Bouchard beaten by dominant Kvitova in Wimbledon final
After making history as the only Canadian singles player to reach the final of a Grand Slam in the open era, Eugenie Bouchard was beaten by Petra Kvitova of the Czech Republic at the ladies’ Wimbledon final 6-3, 6-0 on Saturday.
Despite the loss, Bouchard will scale new heights on Monday, improving her women’s world ranking by six places to seventh, the highest ever for a Canadian singles player. At this point a year ago Bouchard was 66th in the world.
That may be cold comfort to Bouchard, a highly competitive athlete who expects to be the best in the world. At 20, Bouchard may one day get there but on Saturday one challenger showed she will stand in the way.
Fifth seed Kvitova, 24, sprinted ahead 3-1 in the opening set as she seemed to adjust quickly to Bouchard’s serves, displaying her power to take the third game from the Canadian, then consolidate with a jaw dropping backhand winner when the point seemed lost.
Facing the possibility of being down two break points, Bouchard fought hard to hold in the next game, but the threat returned again and this time Kvitova’s powerful returns overcame the Canadian’s resistance. At 5-2, Kvitova failed to close out the set but managed to break Bouchard again for the early lead.
Down a set, Bouchard had to dig deep and limit her mistakes in the second set, but once more Kvitova simply didn’t allow any breathing room, holding serve then consolidating a break for the second time in the match to put the Canadian in an early 3-0 hole.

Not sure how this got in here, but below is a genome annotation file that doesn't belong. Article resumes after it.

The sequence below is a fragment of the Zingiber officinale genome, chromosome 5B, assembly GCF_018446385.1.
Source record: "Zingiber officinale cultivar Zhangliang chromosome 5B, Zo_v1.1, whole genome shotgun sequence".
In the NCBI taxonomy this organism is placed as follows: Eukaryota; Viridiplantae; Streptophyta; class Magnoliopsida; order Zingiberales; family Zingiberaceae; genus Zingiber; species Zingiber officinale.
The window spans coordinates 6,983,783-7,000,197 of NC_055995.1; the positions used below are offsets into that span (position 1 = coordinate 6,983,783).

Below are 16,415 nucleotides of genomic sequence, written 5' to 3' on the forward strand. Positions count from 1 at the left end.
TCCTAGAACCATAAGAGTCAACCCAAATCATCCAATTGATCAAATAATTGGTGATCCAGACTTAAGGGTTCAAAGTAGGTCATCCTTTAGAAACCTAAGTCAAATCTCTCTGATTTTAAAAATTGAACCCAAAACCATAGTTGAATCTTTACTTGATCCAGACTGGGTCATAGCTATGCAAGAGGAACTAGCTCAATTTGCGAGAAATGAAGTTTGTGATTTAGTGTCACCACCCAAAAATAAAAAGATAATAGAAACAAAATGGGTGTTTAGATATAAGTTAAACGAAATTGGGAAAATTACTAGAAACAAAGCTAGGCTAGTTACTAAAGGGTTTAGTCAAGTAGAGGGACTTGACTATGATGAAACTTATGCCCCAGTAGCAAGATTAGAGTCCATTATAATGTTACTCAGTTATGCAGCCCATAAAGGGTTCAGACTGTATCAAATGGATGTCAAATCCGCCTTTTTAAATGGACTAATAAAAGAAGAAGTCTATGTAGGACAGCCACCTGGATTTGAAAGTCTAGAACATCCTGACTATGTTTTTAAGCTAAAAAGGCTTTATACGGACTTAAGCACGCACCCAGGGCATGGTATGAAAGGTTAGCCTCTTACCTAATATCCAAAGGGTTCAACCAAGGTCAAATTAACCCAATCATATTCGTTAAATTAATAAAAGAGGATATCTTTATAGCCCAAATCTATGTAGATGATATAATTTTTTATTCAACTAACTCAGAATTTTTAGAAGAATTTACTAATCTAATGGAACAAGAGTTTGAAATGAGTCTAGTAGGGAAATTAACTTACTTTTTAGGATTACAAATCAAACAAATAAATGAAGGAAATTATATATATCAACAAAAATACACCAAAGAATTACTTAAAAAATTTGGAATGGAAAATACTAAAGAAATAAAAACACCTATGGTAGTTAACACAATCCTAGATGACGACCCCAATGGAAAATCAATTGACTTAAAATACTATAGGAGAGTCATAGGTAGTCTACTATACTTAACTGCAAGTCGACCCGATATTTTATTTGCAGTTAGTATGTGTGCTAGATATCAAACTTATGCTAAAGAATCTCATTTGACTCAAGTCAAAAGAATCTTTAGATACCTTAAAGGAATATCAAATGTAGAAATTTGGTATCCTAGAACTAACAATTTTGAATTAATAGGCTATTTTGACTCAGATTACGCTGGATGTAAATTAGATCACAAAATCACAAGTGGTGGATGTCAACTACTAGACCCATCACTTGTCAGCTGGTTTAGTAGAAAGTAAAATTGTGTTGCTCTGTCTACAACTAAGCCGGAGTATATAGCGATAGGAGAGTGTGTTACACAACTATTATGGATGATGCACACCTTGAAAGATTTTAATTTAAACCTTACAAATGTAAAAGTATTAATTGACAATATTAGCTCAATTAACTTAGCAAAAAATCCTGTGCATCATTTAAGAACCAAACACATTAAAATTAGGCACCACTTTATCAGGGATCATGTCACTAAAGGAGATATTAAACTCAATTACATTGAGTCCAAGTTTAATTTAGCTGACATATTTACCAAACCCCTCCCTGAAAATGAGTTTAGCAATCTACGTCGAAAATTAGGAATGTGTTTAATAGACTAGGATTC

The Czech player delivered a near-flawless defensive game including an array of cross-court winners with unimaginable angles, combined with booming serves and taking the match in a most decisive fashion no matter how hard Bouchard tried to reverse the tide.
A visibly confounded Bouchard had only praise for her opponent, saying “first of all I’d like to congratulate Petra, she played fantastic these two weeks.”
Three years ago Kvitova similarly dominated Maria Sharapova to win her first Wimbledon singles title.
“It was really tough for me today,” Bouchard said addressing the crowd, “but I’m proud of how I’ve played this whole tournament, I love coming back to Wimbledon, so thank you guys.”
Applause broke out at Centre Court before Bouchard could finish her sentence. The Canadian beat four seeded players, including two ranked higher than her, on way to the final. It’s the third time in as many Grand Slams this year – her second as a pro – Bouchard reached at least the semifinals.
Perhaps putting her tournament in perspective while courageously beating back the disappointment of the day, Bouchard told Centre Court “I feel like it’s a step in the right direction, I don’t know if I deserve all your love today but I really appreciate it.”
The crowd roared again assuring her that the love affair continues.